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Chapter 10. Dealing with Common Problems > How to Troubleshoot Computer Problem...

How to Troubleshoot Computer Problems

No matter what kind of computer-related problem you're experiencing, there are seven basic steps you should take to track down the cause of the problem. Work through these steps calmly and deliberately, and you're likely to find what's causing the current problem—and then be in a good position to fix it yourself:

  1. Don't panic!— Just because there's something wrong with your PC is no reason to fly off the handle. Chances are there's nothing seriously wrong. Besides, getting all panicky won't solve anything. Keep your wits about you and proceed logically, and you can probably find what's causing your problem and get it fixed.

  2. Check for operator errors— In other words, something you did wrong. Maybe you clicked the wrong button, or pressed the wrong key, or plugged something into the wrong jack or port. Retrace your steps and try to duplicate your problem. Chances are the problem won't recur if you don't make the same mistake twice.

  3. Check that everything is plugged into the proper place and that the system unit itself is getting power— Take special care to ensure that all your cables are securely connected—loose connections can cause all sorts of strange results.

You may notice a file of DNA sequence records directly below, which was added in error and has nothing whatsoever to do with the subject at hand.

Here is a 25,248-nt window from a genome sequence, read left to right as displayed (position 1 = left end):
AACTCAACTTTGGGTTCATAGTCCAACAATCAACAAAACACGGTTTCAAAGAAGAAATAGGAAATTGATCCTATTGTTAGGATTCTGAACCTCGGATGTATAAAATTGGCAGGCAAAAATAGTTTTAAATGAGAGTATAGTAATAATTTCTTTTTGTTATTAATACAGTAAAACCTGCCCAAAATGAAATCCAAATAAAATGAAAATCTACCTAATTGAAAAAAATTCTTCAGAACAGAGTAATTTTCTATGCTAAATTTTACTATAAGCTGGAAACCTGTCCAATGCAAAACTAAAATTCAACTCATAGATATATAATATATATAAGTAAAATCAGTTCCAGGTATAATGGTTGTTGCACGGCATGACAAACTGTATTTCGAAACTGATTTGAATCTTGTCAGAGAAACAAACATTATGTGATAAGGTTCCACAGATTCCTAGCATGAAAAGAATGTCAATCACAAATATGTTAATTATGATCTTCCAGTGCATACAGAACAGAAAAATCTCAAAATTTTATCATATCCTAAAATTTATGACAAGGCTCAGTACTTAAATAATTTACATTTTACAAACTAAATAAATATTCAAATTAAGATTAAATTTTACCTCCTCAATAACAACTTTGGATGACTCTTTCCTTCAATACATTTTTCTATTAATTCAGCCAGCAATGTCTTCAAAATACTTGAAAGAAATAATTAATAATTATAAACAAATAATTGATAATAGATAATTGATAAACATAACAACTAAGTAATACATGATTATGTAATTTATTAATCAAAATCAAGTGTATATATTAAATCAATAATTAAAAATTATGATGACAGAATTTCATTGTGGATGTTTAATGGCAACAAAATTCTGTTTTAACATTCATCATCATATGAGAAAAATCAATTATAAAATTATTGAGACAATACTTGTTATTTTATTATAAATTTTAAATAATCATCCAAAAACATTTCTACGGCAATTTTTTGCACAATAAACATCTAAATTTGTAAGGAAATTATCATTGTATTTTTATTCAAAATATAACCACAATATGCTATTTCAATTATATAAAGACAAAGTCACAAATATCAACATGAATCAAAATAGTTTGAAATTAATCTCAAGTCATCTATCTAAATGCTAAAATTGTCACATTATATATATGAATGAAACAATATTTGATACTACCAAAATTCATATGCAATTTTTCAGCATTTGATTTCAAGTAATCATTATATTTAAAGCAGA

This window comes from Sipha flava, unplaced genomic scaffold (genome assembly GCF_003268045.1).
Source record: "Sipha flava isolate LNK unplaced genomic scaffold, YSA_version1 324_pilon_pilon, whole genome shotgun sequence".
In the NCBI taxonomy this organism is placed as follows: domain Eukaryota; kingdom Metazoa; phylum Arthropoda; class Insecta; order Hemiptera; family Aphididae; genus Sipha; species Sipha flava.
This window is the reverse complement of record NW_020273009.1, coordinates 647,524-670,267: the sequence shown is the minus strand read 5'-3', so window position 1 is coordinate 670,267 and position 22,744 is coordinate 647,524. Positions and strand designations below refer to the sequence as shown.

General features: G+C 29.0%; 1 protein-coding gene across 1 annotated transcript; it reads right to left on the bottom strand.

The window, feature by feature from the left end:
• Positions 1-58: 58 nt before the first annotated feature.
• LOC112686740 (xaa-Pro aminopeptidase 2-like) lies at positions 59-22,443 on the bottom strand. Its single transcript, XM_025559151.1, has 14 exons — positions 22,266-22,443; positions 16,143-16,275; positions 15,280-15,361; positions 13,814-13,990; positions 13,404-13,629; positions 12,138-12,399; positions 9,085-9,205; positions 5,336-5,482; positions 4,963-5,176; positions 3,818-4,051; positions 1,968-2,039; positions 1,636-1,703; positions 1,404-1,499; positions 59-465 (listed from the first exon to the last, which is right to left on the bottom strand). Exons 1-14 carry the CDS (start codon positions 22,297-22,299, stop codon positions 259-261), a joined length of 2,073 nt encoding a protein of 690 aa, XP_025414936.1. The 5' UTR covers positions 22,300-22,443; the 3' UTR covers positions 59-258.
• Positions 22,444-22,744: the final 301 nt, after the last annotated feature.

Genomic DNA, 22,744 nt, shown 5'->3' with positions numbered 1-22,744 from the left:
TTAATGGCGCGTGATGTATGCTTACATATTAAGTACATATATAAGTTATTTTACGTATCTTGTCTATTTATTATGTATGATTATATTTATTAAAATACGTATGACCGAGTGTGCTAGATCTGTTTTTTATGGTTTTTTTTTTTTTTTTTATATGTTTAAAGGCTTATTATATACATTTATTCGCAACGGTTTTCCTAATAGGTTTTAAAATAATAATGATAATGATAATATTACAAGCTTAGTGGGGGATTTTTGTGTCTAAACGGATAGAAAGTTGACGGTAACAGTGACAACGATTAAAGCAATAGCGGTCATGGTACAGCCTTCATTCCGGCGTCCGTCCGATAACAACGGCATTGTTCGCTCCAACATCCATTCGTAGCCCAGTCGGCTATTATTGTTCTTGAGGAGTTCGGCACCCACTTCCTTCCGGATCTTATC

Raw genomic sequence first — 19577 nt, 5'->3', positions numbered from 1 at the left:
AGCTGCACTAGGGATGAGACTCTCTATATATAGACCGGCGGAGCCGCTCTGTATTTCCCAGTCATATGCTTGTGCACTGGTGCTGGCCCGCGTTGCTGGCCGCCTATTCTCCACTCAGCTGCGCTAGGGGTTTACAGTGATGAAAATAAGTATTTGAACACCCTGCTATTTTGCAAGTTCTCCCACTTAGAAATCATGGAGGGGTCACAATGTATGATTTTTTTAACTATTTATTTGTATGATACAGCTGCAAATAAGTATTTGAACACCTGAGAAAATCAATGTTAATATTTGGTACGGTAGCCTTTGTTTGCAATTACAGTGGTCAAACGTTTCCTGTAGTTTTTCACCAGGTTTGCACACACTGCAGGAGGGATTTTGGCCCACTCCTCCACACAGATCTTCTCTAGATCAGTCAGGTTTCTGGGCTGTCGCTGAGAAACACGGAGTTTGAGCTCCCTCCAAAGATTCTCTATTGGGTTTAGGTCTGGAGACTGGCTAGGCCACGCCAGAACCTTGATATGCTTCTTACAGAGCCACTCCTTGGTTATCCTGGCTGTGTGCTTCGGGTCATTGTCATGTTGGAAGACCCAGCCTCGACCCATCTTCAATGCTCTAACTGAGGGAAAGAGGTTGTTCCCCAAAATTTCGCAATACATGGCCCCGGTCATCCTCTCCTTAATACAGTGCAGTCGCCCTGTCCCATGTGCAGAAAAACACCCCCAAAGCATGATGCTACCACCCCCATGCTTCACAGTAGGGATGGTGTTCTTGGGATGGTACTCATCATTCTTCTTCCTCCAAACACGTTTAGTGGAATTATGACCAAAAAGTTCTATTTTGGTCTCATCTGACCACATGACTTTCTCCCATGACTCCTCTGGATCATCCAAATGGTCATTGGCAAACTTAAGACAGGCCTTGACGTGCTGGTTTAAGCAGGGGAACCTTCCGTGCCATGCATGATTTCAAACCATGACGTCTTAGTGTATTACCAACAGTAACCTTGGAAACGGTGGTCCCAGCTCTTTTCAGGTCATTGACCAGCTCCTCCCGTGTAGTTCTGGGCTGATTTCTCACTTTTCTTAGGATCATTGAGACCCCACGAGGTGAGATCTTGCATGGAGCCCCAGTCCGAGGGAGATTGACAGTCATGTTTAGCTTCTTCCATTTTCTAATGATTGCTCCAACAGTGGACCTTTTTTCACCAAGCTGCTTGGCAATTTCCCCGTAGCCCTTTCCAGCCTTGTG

Does a particular computer problem have you stumped? Then learn more about troubleshooting computer problems in my companion book, Absolute Beginner's Guide to Upgrading and Fixing Your PC (Que, 2003), available wherever computer books are sold.

  4. Make sure you have the latest versions of all the software installed on your system— While you're at it, make sure you have the latest versions of device drivers installed for all the peripherals on your system.

  5. Try to isolate the problem by when and how it occurs— Walk through each step of the process to see whether you can identify a particular program or driver that might be causing the problem.

  6. When all else fails, call in professional help— If you think it's a Windows-related problem, contact Microsoft's technical support department. If you think it's a problem with a particular program, contact the tech support department of the program's manufacturer. If you think it's a hardware-related problem, contact the manufacturer of your PC or the dealer you bought it from. (And don't rule out where you purchased the computer—many computer dealers have helpful tech support departments.) The pros are there for a reason—when you need technical support, go and get it.



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